Posted on 2010-09-02. By anonymous.
Publisher: Charles Scribner's Sons (2003) | ISBN: 0684805332 | Pages: 5500 | PDF | 199 MB
This 2003 edition contains 4,400 articles, 1,200 photos, and 252 maps and includes 8,940 new topics and 1,400 rewritten articles. These cross-listed and newly-illustrated entries of 100-8,000 words are aimed at college students and reach into the future with a 1500-word essay on "9/11." Volume nine, a wonderful addition, contains archival maps and primary documents (with introductions) such as the anonymous story (c. 1745) of the league of five nations (Cayugas, Mohawks, Oneidas, Onondagas, Senecas); an excerpt from Francis Grund's Americans in their Moral, Social, and Political Relations (1837); and Henry Ford's "Advice to the Unemployed in the Great Depression" (1932). Volume nine's other distinctive feature is a division of the Dictionary into chronological chunks that correlate entries, maps, and documents with relevant chapters in three Wadsworth textbooks: American Passages (2000), The American Past (2001); and Liberty, Equality, Power (2002). A six-page guide provides tips on historical research. The over 2000 contributors are from American academies. One caution: the dictionary does not contain biographical entries.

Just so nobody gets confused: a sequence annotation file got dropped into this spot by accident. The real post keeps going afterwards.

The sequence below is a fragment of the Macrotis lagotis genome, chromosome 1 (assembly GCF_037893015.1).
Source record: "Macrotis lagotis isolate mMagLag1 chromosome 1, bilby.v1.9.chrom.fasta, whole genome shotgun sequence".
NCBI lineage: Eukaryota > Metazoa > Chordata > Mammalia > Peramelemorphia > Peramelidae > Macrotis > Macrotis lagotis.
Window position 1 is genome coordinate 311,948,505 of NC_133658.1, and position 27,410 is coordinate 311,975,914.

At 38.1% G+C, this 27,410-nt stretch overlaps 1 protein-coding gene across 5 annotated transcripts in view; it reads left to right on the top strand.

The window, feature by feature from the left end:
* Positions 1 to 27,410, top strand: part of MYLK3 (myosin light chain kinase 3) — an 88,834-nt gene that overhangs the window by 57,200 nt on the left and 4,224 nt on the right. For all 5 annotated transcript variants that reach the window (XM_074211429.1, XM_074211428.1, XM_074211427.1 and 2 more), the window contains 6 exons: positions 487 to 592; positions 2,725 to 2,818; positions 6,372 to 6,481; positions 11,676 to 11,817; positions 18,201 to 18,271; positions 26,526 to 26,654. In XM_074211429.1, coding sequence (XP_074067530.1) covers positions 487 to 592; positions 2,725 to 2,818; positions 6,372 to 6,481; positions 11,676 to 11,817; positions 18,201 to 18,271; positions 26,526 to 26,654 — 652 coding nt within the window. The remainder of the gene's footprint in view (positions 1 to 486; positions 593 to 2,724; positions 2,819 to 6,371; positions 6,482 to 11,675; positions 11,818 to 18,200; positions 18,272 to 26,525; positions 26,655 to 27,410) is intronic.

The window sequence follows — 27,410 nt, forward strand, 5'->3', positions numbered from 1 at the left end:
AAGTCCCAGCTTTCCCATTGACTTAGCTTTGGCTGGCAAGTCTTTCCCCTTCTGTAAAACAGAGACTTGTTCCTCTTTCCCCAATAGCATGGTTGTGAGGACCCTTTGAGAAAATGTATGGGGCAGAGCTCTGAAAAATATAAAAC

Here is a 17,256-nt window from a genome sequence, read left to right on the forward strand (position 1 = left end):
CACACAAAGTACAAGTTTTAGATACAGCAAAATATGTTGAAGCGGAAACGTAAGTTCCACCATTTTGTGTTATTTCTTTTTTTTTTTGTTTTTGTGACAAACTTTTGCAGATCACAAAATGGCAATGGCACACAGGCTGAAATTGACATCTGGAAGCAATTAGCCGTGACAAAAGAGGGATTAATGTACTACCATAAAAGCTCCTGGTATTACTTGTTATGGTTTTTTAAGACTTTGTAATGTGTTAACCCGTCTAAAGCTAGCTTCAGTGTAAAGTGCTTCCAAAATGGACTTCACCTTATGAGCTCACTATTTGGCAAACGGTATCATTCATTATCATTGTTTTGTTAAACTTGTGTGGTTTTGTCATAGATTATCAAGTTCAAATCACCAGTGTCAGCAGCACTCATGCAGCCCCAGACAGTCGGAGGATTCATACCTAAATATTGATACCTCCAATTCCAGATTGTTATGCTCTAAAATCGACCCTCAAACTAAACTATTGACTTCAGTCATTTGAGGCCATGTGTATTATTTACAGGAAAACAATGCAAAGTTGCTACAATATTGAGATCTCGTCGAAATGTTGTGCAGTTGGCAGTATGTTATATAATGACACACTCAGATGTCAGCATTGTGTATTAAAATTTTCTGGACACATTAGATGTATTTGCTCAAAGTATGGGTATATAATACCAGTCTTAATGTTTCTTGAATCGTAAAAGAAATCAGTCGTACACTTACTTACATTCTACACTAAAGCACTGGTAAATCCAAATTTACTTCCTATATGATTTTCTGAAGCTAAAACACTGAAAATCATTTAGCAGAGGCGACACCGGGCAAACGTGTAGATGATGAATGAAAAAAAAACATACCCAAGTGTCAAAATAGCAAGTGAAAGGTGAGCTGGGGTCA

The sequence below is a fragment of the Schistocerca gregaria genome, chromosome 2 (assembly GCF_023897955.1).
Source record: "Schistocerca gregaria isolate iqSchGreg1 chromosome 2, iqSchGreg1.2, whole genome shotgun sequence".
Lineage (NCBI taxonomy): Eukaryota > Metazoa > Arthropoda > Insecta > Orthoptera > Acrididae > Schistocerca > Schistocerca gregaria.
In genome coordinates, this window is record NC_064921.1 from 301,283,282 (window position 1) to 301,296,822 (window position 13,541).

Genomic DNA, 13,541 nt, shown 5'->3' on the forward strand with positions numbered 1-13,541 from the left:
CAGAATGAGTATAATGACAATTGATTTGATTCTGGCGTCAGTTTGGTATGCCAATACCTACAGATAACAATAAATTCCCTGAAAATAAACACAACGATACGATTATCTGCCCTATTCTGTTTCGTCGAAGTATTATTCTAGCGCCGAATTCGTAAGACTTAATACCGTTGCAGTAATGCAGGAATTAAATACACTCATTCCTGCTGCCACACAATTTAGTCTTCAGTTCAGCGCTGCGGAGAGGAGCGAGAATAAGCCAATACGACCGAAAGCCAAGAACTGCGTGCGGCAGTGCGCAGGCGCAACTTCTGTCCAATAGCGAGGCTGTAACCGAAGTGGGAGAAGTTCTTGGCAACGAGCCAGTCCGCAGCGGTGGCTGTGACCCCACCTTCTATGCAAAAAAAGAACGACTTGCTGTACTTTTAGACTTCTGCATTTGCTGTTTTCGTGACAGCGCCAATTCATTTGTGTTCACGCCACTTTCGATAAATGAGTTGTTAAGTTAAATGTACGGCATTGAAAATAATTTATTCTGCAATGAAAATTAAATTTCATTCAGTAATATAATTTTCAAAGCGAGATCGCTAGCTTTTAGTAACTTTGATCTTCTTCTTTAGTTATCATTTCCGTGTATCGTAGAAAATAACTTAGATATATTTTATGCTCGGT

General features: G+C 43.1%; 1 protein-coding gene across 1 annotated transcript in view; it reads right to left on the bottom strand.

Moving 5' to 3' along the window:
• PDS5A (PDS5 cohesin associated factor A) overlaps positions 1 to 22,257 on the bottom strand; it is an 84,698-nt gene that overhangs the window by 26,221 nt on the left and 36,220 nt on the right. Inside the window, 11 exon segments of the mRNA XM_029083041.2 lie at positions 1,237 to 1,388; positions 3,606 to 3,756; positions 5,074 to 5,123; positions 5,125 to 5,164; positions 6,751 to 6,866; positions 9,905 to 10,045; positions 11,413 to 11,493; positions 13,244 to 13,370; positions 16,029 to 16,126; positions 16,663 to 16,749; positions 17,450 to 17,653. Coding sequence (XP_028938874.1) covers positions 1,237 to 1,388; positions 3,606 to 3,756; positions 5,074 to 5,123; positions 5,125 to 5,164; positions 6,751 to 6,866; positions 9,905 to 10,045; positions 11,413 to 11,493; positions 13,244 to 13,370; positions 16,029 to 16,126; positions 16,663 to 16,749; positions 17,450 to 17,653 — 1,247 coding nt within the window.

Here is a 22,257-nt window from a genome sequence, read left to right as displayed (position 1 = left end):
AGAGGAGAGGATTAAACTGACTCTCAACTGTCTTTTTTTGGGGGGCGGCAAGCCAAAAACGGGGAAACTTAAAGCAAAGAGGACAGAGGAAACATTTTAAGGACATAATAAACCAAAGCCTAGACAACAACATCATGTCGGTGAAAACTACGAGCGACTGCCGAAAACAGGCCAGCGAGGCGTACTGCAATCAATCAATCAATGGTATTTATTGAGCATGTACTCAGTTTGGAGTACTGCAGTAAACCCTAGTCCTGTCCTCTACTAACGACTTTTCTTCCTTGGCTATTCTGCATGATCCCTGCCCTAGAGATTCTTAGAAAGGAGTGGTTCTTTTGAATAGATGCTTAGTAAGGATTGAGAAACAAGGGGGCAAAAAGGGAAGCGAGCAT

References such as the 1965 Encyclopaedia Brittanica or Scribner's Bicentennial-era Dictionary of American History (2d ed.) have inspired loyal readership for decades after their publication. Now in its third edition, the Scribner dictionary continues to grow, expanding from the six-volume first edition (1940) to the eight-volume second (1976) to a full ten. (Volume 9 consists entirely of original documents and period maps, while Volume 10 is an index.) The new set is 20 percent larger than the 1976 version, is illustrated for the first time with some 1200 photos and 252 maps, and employs more cross-referencing. But for those who cherished the second edition for its fluent writing and factual impeccability, the important question is whether the content has changed. For one thing, there are fewer articles (4,434 vs. 6,425 in the second edition), but many original entries have either been consolidated with others under different headings or, if they were pulled, been archived elsewhere.
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